Medicare cuts could devastate access to cancer care

August 15, 2012

The impact of the proposed Centers for Medicare & Medicaid Services payment cuts to radiation oncology could severely impact community-based cancer care across the country, according to a recent survey from the American Society for Radiation Oncology.

The impact of the proposed Centers for Medicare & Medicaid Services payment cuts to radiation oncology could severely impact community-based cancer care across the country, according to a recent survey from the American Society for Radiation Oncology.

The July 6, 2012 CMS Medicare physician fee schedule proposes to significantly cut the reimbursement rate for radiation oncology services, beginning Jan. 1, 2013. These cuts represent a 15% reduction in overall payment, nearly a $300 million loss for cancer care services. Community-based radiation therapy clinics would be most affected by these cuts, with a 19% reduction hitting these centers, according to ASTRO.

In statement, ASTRO said it is working with radiation oncologists and cancer team professionals to protect patient access to care by preventing the proposed cuts.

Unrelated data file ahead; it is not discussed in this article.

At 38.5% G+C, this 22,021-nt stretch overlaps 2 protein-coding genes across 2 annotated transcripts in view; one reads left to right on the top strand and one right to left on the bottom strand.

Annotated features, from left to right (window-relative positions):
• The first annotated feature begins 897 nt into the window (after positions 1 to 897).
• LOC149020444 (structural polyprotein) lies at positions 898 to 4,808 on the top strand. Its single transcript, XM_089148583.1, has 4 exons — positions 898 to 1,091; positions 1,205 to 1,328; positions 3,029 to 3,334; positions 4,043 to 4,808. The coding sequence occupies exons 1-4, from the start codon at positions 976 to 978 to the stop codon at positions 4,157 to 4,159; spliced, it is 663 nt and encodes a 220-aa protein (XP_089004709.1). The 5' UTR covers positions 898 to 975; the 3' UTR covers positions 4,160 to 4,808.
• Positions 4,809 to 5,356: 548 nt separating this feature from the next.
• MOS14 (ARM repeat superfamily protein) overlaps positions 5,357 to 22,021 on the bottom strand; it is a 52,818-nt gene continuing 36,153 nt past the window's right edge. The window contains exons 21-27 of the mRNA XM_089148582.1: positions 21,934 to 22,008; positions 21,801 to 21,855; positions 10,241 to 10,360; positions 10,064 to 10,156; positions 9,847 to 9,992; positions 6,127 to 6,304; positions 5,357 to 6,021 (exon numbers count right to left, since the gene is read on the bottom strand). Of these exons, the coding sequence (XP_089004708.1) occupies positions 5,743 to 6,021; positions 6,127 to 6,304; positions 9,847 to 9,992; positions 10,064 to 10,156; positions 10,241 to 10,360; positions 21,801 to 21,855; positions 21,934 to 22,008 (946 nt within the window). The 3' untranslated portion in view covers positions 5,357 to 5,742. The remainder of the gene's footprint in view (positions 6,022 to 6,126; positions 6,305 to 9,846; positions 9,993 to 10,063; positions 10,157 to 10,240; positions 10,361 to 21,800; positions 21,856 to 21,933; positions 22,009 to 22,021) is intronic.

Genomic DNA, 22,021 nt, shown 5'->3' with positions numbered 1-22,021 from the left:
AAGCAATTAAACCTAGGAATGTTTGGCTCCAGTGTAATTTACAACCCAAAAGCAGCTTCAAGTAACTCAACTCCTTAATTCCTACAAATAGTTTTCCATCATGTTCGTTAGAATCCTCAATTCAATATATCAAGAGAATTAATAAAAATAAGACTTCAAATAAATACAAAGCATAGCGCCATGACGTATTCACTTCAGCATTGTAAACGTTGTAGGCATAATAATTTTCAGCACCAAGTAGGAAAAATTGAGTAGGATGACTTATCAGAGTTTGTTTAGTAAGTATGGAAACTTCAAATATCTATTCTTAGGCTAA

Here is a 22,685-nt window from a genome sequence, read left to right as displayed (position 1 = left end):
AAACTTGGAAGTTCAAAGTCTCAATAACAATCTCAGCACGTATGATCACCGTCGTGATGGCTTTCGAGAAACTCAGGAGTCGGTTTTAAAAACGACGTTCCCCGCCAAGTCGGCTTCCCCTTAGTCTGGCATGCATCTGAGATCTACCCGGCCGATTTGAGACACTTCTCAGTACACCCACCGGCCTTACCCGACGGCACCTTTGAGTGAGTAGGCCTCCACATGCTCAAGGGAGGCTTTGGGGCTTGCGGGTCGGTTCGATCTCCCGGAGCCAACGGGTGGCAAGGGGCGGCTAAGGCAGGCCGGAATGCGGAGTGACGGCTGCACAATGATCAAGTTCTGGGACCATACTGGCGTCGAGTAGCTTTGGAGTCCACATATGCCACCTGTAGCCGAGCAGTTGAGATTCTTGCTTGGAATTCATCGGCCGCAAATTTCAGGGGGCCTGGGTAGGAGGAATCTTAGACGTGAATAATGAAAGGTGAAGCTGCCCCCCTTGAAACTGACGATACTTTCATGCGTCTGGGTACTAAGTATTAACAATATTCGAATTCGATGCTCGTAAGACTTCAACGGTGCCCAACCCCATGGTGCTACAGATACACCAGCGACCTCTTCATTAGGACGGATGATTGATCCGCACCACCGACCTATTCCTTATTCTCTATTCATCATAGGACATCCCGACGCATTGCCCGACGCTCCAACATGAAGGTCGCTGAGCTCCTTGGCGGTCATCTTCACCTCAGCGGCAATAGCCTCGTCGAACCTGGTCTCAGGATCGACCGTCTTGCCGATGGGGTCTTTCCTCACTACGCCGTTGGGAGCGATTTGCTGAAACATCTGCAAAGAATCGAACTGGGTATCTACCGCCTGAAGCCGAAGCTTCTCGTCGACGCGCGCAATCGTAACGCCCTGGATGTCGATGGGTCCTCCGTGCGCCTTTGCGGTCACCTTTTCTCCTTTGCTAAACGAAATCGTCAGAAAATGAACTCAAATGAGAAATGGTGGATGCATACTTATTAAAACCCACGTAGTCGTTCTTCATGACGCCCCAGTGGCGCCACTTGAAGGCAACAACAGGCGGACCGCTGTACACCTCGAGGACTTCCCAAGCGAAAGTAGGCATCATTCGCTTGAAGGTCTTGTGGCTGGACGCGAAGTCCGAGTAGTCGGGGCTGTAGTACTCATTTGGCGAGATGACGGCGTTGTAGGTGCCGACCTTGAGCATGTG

The organization conducted an online survey in July, garnering nearly 600 responses. The projected impact of the proposed cuts includes the following:

  • Access to care for Medicare patients could be limited: 70% of ASTRO members reported they might have to limit Medicare patients, and 49% said they may be forced to no longer accept Medicare patients, resulting in access-to-care issues for these patients.
  • Cancer centers may close: 35% of respondents in free-standing centers said they may close their practice; 64% could have to consolidate practice locations, which would lead to longer travel times for patients to get daily treatments.
  • Communities may experience economic loss: 53% of community-based practices may lay off physicians, and 81% of community-based practices may lay off professional staff such as nurses.
  • Access to state-of-the-art technology could be impacted: 93% could delay or cancel purchasing new, state-of-the-art technology, which would affect treatment options for these patients.

"This survey underscores that these cuts would be a severe setback in our fight against cancer," said Leonard L. Gunderson, MD, chairman of ASTRO’s board of directors.

A bipartisan group of members of Congress have also expressed their concerns about the proposed radiation oncology cuts. Reps. Joe Pitts (R-PA) and Frank Pallone (D-NJ), the respective chairman and ranking member of the House Energy and Commerce Committee health subcommittee, with support from Rep. Mike Rogers (R-MI), are circulating a letter among their colleagues that ultimately will be sent to the administration. A similar bipartisan letter is being drafted in the Senate.

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